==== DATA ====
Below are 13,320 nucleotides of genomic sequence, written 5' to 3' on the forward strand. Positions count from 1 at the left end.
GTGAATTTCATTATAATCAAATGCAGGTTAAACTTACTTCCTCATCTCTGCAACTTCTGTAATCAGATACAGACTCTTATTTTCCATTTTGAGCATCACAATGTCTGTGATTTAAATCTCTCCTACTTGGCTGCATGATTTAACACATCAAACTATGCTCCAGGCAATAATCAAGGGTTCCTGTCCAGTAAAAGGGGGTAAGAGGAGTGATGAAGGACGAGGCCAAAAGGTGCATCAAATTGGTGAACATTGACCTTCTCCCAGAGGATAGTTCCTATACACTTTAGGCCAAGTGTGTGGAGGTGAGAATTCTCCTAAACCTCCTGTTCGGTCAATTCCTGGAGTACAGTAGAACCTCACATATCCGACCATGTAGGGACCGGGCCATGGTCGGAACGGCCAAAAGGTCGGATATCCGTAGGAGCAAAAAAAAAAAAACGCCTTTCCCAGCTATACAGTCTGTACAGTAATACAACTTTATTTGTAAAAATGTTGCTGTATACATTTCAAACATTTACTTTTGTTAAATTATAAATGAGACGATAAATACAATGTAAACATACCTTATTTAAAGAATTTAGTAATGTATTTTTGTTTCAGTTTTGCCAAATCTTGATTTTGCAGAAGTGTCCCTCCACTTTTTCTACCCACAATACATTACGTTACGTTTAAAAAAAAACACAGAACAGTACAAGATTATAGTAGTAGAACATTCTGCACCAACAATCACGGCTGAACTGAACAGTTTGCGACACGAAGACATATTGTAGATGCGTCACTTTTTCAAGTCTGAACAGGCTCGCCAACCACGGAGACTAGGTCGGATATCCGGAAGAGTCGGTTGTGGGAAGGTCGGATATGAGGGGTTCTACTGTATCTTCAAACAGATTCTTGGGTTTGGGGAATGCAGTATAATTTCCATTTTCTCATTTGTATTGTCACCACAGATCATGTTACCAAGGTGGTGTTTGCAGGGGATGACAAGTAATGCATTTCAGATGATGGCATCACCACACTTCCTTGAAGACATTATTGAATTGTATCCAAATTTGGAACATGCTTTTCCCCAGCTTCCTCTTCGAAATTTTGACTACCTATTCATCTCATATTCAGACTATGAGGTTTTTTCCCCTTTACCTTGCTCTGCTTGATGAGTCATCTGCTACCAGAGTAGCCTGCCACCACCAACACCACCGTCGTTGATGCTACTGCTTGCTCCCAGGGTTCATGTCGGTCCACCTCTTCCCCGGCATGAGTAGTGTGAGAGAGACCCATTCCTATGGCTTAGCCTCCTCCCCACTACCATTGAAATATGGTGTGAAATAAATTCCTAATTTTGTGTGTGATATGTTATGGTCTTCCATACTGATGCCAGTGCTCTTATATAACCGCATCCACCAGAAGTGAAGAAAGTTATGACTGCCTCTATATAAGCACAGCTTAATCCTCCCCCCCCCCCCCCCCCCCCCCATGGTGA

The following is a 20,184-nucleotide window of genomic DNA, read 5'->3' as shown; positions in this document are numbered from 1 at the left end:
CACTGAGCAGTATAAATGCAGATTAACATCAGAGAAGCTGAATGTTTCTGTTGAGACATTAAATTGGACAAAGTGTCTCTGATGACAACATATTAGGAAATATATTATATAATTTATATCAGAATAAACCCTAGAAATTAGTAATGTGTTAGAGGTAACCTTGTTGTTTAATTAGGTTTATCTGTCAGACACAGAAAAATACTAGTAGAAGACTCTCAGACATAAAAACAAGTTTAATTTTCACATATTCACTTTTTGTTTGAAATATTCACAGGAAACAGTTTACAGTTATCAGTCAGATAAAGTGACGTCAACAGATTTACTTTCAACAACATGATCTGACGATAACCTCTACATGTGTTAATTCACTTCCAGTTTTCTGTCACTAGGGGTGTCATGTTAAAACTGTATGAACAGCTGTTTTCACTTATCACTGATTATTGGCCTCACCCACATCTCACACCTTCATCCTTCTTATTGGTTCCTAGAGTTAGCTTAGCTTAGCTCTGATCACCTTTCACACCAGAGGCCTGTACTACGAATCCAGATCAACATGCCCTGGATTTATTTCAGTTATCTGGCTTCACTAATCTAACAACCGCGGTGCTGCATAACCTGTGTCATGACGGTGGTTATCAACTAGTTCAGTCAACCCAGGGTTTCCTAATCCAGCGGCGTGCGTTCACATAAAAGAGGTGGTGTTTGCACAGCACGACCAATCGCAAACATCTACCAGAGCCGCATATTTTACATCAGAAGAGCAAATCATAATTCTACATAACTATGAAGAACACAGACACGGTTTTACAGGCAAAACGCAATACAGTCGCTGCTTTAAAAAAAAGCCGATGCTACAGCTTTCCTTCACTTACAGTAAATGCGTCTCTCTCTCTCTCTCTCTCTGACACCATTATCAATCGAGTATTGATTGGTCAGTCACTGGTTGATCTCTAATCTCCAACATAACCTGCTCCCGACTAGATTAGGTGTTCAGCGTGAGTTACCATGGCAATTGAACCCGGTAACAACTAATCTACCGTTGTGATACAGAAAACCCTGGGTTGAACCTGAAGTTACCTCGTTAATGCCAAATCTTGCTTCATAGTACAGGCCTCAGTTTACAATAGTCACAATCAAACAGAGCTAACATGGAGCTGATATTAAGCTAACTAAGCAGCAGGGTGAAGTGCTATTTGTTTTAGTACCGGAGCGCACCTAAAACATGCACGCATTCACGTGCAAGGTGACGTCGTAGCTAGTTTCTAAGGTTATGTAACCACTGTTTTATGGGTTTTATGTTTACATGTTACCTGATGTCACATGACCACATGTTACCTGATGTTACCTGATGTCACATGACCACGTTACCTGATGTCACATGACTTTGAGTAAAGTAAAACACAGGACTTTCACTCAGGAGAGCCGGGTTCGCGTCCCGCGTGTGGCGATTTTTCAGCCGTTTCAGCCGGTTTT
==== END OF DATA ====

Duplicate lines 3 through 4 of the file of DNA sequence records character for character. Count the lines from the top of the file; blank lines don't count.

The following is a 20,184-nucleotide window of genomic DNA, read 5'->3' as shown; positions in this document are numbered from 1 at the left end:
CACTGAGCAGTATAAATGCAGATTAACATCAGAGAAGCTGAATGTTTCTGTTGAGACATTAAATTGGACAAAGTGTCTCTGATGACAACATATTAGGAAATATATTATATAATTTATATCAGAATAAACCCTAGAAATTAGTAATGTGTTAGAGGTAACCTTGTTGTTTAATTAGGTTTATCTGTCAGACACAGAAAAATACTAGTAGAAGACTCTCAGACATAAAAACAAGTTTAATTTTCACATATTCACTTTTTGTTTGAAATATTCACAGGAAACAGTTTACAGTTATCAGTCAGATAAAGTGACGTCAACAGATTTACTTTCAACAACATGATCTGACGATAACCTCTACATGTGTTAATTCACTTCCAGTTTTCTGTCACTAGGGGTGTCATGTTAAAACTGTATGAACAGCTGTTTTCACTTATCACTGATTATTGGCCTCACCCACATCTCACACCTTCATCCTTCTTATTGGTTCCTAGAGTTAGCTTAGCTTAGCTCTGATCACCTTTCACACCAGAGGCCTGTACTACGAATCCAGATCAACATGCCCTGGATTTATTTCAGTTATCTGGCTTCACTAATCTAACAACCGCGGTGCTGCATAACCTGTGTCATGACGGTGGTTATCAACTAGTTCAGTCAACCCAGGGTTTCCTAATCCAGCGGCGTGCGTTCACATAAAAGAGGTGGTGTTTGCACAGCACGACCAATCGCAAACATCTACCAGAGCCGCATATTTTACATCAGAAGAGCAAATCATAATTCTACATAACTATGAAGAACACAGACACGGTTTTACAGGCAAAACGCAATACAGTCGCTGCTTTAAAAAAAAGCCGATGCTACAGCTTTCCTTCACTTACAGTAAATGCGTCTCTCTCTCTCTCTCTCTCTGACACCATTATCAATCGAGTATTGATTGGTCAGTCACTGGTTGATCTCTAATCTCCAACATAACCTGCTCCCGACTAGATTAGGTGTTCAGCGTGAGTTACCATGGCAATTGAACCCGGTAACAACTAATCTACCGTTGTGATACAGAAAACCCTGGGTTGAACCTGAAGTTACCTCGTTAATGCCAAATCTTGCTTCATAGTACAGGCCTCAGTTTACAATAGTCACAATCAAACAGAGCTAACATGGAGCTGATATTAAGCTAACTAAGCAGCAGGGTGAAGTGCTATTTGTTTTAGTACCGGAGCGCACCTAAAACATGCACGCATTCACGTGCAAGGTGACGTCGTAGCTAGTTTCTAAGGTTATGTAACCACTGTTTTATGGGTTTTATGTTTACATGTTACCTGATGTCACATGACCACATGTTACCTGATGTTACCTGATGTCACATGACCACGTTACCTGATGTCACATGACTTTGAGTAAAGTAAAACACAGGACTTTCACTCAGGAGAGCCGGGTTCGCGTCCCGCGTGTGGCGATTTTTCAGCCGTTTCAGCCGGTTTT